• fever (temperature above 38°C)
  • hypothermia (temperature below 35°C)
  • shivering
  • chills and sweating
  • feeling generally unwell, confused or disorientated
  • earache, cough, sore throat or sore mouth
  • blocked nose
  • shortness of breath
  • redness and swelling around skin sores, or injuries to intravenous lines
  • diarrhoea or vomiting
  • a burning or stinging sensation when weeing, or weeing more often than usual
  • unusual vaginal discharge or itching
  • unusual stiffness of the neck and discomfort around bright lights
  • any new pain.

Contact your medical team immediately if you have any of the above symptoms, no matter how minor or vague they seem.

Keep a thermometer handy so that you can easily check your temperature.

Call your hospital team if your temperature goes above 38°C. If your temperature is above 37.5°C, recheck it in 1 hour.

Remember that shivering can be a sign of infection even if you do not have a fever. This is more likely if you are taking steroids.

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What should I do if I suspect an infection?

If you spot any signs of infection, do not wait to see if they get worse: contact your medical team straightaway. If they advise you to go to the hospital, go at once. Infection can be severe and take hold quickly if you have neutropenia.

You should have been given telephone numbers to call at any time (day or night), including weekends. Many chemotherapy units give out cards with details about the drugs you are taking to show your GP or district nurse if you need to. These cards should give advice on what to do if you become feverish or unwell when your neutrophil count is low. If you have not been given this information, ask for it.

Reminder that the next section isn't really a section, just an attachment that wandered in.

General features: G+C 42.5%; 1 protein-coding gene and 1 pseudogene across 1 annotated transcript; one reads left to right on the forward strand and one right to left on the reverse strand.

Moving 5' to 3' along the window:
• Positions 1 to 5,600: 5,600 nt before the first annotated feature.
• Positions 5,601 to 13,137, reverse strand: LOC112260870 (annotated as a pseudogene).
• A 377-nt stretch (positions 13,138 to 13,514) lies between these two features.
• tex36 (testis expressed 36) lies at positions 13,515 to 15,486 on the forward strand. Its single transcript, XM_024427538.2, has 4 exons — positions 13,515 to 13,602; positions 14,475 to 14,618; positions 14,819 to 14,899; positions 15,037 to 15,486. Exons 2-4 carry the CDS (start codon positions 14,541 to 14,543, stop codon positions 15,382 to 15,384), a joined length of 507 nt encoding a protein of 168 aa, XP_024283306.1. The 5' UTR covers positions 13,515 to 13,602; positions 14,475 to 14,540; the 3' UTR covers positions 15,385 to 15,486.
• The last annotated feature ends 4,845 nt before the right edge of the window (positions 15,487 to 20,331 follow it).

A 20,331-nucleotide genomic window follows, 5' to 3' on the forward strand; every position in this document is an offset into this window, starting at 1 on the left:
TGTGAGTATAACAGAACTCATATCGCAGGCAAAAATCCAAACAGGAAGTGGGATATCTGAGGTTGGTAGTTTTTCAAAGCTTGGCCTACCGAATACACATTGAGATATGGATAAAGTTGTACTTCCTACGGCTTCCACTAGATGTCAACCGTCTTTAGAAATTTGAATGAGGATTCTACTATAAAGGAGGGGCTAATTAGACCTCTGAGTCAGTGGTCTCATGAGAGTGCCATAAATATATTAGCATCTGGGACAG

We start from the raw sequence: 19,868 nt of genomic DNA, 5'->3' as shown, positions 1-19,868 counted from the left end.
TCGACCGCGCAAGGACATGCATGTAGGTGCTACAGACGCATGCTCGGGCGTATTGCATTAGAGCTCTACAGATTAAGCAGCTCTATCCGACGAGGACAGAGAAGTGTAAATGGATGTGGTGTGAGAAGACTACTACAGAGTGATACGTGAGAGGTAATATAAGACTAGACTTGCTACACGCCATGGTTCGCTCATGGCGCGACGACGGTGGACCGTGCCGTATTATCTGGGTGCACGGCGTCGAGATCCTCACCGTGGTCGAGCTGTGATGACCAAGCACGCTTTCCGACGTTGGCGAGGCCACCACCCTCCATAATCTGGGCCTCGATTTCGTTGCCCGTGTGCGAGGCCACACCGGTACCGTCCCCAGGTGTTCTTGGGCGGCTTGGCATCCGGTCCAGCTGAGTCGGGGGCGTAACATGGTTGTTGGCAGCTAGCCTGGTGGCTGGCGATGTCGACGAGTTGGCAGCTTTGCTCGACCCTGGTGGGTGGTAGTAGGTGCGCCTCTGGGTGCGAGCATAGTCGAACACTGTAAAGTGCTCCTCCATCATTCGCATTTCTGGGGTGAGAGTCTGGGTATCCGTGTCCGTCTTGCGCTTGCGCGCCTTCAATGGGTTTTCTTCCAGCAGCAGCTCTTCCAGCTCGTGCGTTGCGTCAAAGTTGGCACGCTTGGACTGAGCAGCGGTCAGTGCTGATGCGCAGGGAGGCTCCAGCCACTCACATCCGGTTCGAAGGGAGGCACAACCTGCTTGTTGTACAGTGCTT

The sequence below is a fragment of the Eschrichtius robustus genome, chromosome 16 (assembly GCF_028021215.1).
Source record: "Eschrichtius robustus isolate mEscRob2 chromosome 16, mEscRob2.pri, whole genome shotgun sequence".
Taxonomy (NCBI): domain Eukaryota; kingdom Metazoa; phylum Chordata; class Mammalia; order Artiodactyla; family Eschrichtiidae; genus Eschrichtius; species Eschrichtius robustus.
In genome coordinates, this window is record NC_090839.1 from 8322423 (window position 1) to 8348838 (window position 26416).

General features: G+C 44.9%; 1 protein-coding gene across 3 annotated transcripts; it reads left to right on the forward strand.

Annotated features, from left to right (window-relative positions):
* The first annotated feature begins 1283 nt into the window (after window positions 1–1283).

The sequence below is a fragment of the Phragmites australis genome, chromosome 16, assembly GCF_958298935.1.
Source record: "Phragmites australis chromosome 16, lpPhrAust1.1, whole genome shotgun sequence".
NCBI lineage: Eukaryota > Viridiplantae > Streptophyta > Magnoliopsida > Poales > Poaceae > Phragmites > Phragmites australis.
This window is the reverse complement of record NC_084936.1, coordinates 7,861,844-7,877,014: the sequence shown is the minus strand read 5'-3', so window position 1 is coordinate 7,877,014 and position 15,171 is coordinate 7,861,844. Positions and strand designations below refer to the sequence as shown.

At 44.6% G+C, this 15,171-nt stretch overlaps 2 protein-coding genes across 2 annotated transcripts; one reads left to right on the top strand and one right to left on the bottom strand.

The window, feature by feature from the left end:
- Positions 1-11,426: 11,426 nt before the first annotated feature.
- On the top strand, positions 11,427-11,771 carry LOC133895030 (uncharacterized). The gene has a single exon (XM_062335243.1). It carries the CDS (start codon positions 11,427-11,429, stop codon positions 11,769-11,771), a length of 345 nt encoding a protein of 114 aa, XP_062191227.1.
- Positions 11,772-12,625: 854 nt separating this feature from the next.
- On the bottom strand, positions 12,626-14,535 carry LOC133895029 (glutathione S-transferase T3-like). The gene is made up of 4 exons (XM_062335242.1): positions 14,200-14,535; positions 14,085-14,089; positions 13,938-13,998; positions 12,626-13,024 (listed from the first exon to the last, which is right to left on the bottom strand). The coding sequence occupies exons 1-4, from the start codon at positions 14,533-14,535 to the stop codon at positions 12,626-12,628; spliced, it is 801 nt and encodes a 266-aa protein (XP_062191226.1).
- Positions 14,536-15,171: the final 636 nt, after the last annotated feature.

It is always best to be checked over and have treatment early if it is needed. A delay can be life-threatening.

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Preventing infections

You cannot prevent yourself from becoming neutropenic but eating well can help your bone marrow recover and make new neutrophils as quickly as possible. Remember that your neutrophil levels can stay low for a number of days after each dose of chemotherapy, sometimes right up until the next dose. There are simple ways (listed below) that can help manage your risk of infection.

Minimise contact with germs

  • Stay away from people with infections such as a cold, flu, diarrhoea, vomiting or chickenpox.
  • Avoid places where the risk of infection is higher, such as cinemas, busy shops, public transport during rush-hour, swimming pools and jacuzzis.
  • Take care when handling pets. Always wash your hands after touching them and try to avoid bites and scratches. Wear gloves when cleaning up after pets, or ask someone else to do it for you.
  • Keep your household surfaces clean.
  • Do not share food, cups, mugs or cutlery.
  • Wear protective gloves when gardening.

Keep good personal hygiene

  • Wash your hands before meals and after using the toilet.
  • Clean your bottom gently but thoroughly after each bowel movement, wiping from front to back.
  • Take a warm bath or shower every day. If you have a PICC or central line in place, ask your medical team for advice on bathing and showering.
  • Keep good dental hygiene. Use a soft toothbrush and an alcohol-free antiseptic/antibacterial mouthwash. Do not share toothbrushes or other personal items.
  • Take wet wipes or hand sanitiser with you when you go out.

Protect your skin